Don’t get me wrong! Just because I happen to believe industrial wind is a dismal energy producer and only serves as a tax shelter for large companies, doesn’t mean you need to accept my opinion.
But, if you residents of Somerset County believe, from reading this article, that the great financial benefits listed are “iced,” you might want to go back and make sure they didn’t simply “write it down on a block of ice.”
Allegheny Treasures Note 1:
Note 1: From October 2009 Testimony before the WV PSC (Original and complete testimony available at the WV PSC website)
Pinnacle Wind Force, LLC Case # 09-0360-E-CS
Pages 19 and 20
(WV PSC)COMMISSIONER ALBERT:
12 Is there any — are there any
13 empirical —? Other than correcting your data as you go
14 forward, do you do any empirical studies on each project
15 to determine whether your projection of that project
16 matches actuality or can that even be done? I’m not —
17 I —.
18 A. (Consultant Michael Jin) Yeah. It’s hard to be done like this because,
19 you know, in reality we really don’t know, you know. The
20 economic impact would be realized in a certain way, you
21 know, I mean, unless you talk to the state, talk to the
22 county people, you know, to see if they do see those —
23 for example, the tax revenues and those type of things we
24 have to, you know, do — have to talk to the people in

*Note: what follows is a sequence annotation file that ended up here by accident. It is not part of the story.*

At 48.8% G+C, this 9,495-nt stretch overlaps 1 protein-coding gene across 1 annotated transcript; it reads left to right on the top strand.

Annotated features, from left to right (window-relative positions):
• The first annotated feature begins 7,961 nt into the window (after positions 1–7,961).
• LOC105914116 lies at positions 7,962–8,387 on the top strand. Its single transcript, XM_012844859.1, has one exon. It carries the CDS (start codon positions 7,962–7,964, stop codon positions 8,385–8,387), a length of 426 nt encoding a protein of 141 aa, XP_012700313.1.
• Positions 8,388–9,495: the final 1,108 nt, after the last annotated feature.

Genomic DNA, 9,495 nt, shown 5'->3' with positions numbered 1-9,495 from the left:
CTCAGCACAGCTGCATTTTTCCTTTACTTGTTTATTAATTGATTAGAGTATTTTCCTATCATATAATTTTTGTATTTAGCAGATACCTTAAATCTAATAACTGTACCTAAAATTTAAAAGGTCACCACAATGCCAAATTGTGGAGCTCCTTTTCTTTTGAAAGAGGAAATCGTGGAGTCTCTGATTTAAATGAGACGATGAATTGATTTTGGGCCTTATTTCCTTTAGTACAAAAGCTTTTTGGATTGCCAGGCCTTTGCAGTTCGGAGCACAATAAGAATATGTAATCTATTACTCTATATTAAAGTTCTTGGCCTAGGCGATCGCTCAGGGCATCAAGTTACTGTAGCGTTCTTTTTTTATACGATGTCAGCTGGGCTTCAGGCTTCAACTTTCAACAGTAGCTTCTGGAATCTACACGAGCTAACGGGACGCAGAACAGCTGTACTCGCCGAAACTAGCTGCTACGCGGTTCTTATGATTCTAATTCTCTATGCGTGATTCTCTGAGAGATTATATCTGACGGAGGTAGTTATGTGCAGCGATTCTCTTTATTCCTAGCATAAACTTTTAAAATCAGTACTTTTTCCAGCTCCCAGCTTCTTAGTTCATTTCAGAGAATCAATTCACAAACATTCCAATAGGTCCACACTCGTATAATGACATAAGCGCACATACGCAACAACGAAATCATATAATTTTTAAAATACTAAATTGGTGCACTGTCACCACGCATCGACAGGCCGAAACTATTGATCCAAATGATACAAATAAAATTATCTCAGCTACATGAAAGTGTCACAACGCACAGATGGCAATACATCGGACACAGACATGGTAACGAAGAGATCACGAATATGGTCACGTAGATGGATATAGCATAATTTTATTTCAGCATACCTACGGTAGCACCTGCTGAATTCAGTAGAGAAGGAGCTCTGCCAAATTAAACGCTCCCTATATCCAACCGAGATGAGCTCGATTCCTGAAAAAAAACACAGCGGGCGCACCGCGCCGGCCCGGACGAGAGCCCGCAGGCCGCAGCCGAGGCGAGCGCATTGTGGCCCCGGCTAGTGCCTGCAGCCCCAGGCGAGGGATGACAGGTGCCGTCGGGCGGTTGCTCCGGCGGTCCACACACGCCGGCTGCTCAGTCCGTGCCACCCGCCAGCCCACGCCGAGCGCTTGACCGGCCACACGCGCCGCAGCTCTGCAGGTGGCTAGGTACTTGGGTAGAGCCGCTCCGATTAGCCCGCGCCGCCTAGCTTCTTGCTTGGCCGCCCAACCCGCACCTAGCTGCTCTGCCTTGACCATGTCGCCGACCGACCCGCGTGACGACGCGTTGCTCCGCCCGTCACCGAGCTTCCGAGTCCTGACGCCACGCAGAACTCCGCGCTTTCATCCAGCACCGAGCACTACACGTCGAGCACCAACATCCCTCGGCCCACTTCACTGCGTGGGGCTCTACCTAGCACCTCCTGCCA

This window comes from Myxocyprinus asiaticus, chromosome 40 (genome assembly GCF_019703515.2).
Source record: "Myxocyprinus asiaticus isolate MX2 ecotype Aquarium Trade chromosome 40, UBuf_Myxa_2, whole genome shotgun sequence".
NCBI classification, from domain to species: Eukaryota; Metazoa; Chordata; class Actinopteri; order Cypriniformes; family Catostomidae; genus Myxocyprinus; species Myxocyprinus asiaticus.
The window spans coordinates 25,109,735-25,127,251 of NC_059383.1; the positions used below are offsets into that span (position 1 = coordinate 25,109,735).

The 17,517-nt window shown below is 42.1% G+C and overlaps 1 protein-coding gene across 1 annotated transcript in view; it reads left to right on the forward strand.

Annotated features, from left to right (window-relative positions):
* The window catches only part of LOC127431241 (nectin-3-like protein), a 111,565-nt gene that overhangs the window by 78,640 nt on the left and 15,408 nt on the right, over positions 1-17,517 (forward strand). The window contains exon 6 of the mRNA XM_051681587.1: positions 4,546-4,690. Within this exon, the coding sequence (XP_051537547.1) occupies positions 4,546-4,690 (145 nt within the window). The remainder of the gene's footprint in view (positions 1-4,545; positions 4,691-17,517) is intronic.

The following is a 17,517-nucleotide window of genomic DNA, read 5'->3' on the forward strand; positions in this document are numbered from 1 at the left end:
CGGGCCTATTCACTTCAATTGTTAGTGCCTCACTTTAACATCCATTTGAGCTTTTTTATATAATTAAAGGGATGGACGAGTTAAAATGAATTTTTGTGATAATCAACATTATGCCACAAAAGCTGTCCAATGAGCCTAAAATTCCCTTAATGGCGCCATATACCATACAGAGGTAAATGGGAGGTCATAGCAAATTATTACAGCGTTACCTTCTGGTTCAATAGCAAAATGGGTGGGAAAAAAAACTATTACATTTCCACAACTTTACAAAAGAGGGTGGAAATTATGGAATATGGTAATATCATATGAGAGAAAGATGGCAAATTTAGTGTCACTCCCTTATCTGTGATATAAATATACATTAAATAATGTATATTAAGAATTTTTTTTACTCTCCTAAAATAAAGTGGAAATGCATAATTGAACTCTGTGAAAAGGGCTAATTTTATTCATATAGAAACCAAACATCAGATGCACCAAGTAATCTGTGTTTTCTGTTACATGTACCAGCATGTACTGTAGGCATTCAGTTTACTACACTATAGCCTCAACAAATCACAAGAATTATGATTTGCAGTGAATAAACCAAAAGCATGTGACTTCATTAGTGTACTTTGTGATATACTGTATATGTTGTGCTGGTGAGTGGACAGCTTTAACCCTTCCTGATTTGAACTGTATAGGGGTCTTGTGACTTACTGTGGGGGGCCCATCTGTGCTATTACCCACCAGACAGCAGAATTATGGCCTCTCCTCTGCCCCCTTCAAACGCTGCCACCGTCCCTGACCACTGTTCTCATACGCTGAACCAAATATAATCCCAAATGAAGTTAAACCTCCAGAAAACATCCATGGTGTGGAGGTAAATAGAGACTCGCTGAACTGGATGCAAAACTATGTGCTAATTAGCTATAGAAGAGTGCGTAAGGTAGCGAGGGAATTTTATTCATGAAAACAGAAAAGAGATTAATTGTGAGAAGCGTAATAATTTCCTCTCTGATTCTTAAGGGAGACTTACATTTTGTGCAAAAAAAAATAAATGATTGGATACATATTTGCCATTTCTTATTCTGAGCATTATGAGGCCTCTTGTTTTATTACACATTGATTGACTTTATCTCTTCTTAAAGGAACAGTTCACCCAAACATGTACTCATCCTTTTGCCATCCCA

25 the field. Then you can know if it’s severe or not.
COMMISSIONER 1 ALBERT:
2 All right.
3 A. But this is an estimate.
UPDATE: Readers requested the source of Mr. Jin’s testimony so we provide the following Scribd document for your review. For the original source, please visit the WV PSC web page.
Allegheny Treasures Note 2:
The Allegheny Highlands Alliance (AHA) is a consortium of citizen/environment organizations with membership in five states along the Allegheny Front. The AHA is in the process of discovering the facts about industrial wind, its potential to reduce green house gases, its economics and the impact of industrial wind energy project installations on the ecology and human health.
The purposes of AHA shall include but not be limited to the following:
(A) To advance public knowledge and understanding of the cultural, biological, environmental diversity, uniqueness, and sensitivity of the major ridgelines that comprise the Allegany Highlands;
(B) To preserve and protect areas of particular scenic, geologic, biologic, historic, wilderness, and/or recreational importance in the Allegheny Highlands;
(C) To aid in the establishment of responsible policies to protect scientific, educational or aesthetic values;
(D) To conduct regional and resource studies as a basis for the wise use of the various resources of the Allegheny Highlands; to develop programs in energy conservation and wise production; and to serve local communities, the region, the people of the Allegheny Highlands as an agency for popular enlightenment, for cultural improvement, and for scientific advancement;
(E) To advocate governmental policies for the conservation and wise management of energy and natural resources of the Allegheny Highlands.